Alice Hoffman Finds Humanity in Odd Places
To exploit people disfigured by birth or disabled by circumstance by putting them on display for thrill seekers seems politically incorrect today, but a century ago it was a common spectacle at amusement park “freak” shows. Alice Hoffman reimagines that world in The Museum of Extraordinary Things (Scribner; read our review), a love story that blends mystery, cruelty and history in a rich amalgam of reverie and reality.
Complex characters, scarred emotionally and physically, spin through this novel like active figures on a carousel, testaments to the vivid imagination of the author and her painstaking historically accurate scene-setting—the primitive labor conditions that sparked the Triangle Shirtwaist Fire of 1911, for example, and the tragic fire that destroyed Dreamland, a Coney Island attraction later that year.
Odd figures populate the story, from the sadistic Professor Sardie, a fake scientist who runs the misnamed “museum,” to his daughter, Coralie, a talented swimmer born with webbed feet who is exploited as a “human mermaid” by her father, to the curious Eddie, a well-meaning photographer who is estranged from his Orthodox Jewish father. And there are more.
Rich with omens, powerful drama and unfailing humanity, The Museum of Extraordinary Things recalls a period of innocence and naiveté and wraps it around richly textured themes of redemption and love.
With 29 books under her belt, Hoffman is one of the most successful voices in contemporary fiction. Her work has been published in more than 20 translations and more than 100 foreign editions. Born in New York, Hoffman grew up on Long Island and graduated from Adelphi University. Her first novel, Property Of, was written while she was at Stanford University. Her novel Here on Earth, an Oprah Book Club selection, was a modern reworking of some of the themes of Emily Bronte’s Wuthering Heights. Practical Magic was made into a Warner film starring Sandra Bullock and Nicole Kidman. Her novel, At Risk, which concerns a family dealing with AIDS, is on the reading lists of many universities, colleges and secondary schools. In 2007, Little, Brown published the teen novel Incantation, a story about hidden Jews during the Spanish Inquisition.
After being treated for breast cancer, Hoffman donated the advance proceeds of her novel Local Girls, a collection of interrelated fictions about love and loss on Long Island, to help create the Hoffman Breast Center at Mt. Auburn Hospital in Cambridge, Massachussetts.
In adddition to two books of short fiction, 10 novels for children and teenagers and her adult novels, she is the author of the original screenplay Independence Day, a 1983 film starring Kathleen Quinlan and Diane Wiest.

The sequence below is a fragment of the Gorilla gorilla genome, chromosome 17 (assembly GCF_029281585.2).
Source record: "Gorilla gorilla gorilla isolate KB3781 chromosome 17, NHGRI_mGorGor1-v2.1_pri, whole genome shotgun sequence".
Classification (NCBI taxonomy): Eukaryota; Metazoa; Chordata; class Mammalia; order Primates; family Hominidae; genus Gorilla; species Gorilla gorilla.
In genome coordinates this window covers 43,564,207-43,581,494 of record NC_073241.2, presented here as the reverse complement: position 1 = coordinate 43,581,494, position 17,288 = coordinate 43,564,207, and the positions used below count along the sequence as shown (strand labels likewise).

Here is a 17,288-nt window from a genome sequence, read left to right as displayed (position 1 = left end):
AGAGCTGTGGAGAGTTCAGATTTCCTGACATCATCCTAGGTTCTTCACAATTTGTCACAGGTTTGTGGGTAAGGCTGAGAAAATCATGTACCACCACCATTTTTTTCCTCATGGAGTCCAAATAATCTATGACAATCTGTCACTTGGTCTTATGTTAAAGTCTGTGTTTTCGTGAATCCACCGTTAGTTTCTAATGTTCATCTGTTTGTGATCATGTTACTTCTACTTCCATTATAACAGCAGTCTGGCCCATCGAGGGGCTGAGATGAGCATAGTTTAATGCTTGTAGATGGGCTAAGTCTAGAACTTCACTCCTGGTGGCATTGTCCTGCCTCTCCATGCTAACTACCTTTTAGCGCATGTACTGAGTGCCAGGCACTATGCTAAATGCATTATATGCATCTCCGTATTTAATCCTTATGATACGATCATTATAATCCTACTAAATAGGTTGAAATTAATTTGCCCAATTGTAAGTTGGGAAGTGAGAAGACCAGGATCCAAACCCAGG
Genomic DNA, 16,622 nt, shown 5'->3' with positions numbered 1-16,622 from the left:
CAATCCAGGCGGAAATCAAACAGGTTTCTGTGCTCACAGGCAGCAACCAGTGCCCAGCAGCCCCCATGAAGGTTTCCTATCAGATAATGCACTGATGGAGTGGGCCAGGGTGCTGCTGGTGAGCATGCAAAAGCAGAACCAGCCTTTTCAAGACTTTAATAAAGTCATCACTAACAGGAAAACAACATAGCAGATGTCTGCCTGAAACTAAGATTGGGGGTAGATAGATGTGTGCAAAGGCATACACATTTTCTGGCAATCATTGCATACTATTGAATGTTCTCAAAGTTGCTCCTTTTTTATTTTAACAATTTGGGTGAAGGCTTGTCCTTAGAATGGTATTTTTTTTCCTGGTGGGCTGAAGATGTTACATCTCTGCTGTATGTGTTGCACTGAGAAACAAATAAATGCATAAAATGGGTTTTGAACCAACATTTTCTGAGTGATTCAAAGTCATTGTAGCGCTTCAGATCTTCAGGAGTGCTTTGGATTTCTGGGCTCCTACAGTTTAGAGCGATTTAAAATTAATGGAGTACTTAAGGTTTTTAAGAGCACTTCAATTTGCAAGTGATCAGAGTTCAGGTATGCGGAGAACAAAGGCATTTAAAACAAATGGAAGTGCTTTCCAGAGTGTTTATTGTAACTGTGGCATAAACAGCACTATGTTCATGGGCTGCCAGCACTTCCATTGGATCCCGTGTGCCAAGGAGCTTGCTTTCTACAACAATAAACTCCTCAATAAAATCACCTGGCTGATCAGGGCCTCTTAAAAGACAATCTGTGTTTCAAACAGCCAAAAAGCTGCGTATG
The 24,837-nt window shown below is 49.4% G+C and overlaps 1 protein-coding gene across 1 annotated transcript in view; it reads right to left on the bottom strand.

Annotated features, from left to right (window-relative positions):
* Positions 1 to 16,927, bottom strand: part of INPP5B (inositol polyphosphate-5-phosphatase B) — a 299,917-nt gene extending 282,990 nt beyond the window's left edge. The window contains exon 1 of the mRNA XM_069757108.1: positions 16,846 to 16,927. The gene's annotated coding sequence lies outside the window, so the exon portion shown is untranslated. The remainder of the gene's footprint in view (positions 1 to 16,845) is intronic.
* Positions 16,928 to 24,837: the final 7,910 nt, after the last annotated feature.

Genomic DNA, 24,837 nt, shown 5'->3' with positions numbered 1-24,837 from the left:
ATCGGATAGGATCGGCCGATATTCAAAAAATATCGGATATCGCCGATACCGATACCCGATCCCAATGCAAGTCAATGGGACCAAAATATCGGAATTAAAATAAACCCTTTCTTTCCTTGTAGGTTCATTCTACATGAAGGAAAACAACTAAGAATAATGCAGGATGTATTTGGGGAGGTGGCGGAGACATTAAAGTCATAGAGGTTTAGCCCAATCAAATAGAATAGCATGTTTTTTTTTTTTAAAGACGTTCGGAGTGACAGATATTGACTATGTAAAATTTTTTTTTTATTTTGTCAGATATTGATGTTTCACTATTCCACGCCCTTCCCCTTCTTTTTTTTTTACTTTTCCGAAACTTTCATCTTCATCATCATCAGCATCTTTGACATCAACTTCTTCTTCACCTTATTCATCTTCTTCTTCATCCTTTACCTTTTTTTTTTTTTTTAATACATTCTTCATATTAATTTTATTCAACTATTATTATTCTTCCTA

Q. In The Museum of Extraordinary Things, you evoke New York a century ago. Were you looking to make a point about the callousness of the owners of the Triangle Shirtwaist Factory for having caused the catastrophe or were you seeking to give a universal message that good resides in all people, regardless of physical oddity or emotional frailty or strength?
A. The wretched situation of labor conditions was across the board—and the fire and its aftermath changed the labor laws in our country. I do believe that there is good and evil in this world, side by side.
Q. How should a reader decide what is fact and what is fiction in this book?
A. I try to be as historically accurate as possible within a fictional world of invented characters and emotion. But my research is very thorough and I always have several experts read the manuscript. In the end, it is fiction based on historical occurrences.
Q. Coralie seems like the dutiful daughter. Eddie, a drinker, seems dissolute. Is that a fair description of their demeanor and deportment?
A. I think Coralie is a dutiful daughter. Eddie is conflicted about his father and his past.
Q. Coralie is at first coerced by her father Sardie, to swim in the Hudson River at night; then she is made to swim erotically for men at night. Why does she keep the nocturnal swims and her father’s perverse exploitation secret from her loving nanny Maureen?
A. Cortalie is too embarrassed to share this information with a person she knows will disapprove and may come to her defense despite the consequences.
Q. How realistic is Eddie’s detective work as he sorts through his photographs to find a murderer?
A. He uses his art and work and talents in his detective work. I’ve always liked the way Hitchcock does this in film—the detective work is, therefore, organic.
Q. Can you explain fire and water as the omens and portents in this book?
A. The book is set between two fires and water is everywhere—the Hudson, Coney Island. I think this is a book about opposites and how they attract.
Q. Why, after a 30-plus-year writing career, did you turn to two Jewish subjects, one on survivors of Masada (The Dovekeepers) and now the immigrant experience in America?
A. I’ve always written Jewish characters, but the Jewish issues in these novels were the topics I was drawn to. Perhaps one is drawn to one’s own history as one gets older.
Q. As a result of your research about immigrant Jews, did it change your perception of your own religious views or your religious beliefs and/or practices?
A. I thought more of a cultural unity as immigrants came to New York. I realize that the story is constant, and the story of immigrants in America is still the same as it was when my grandparents arrived from Poland and Russia.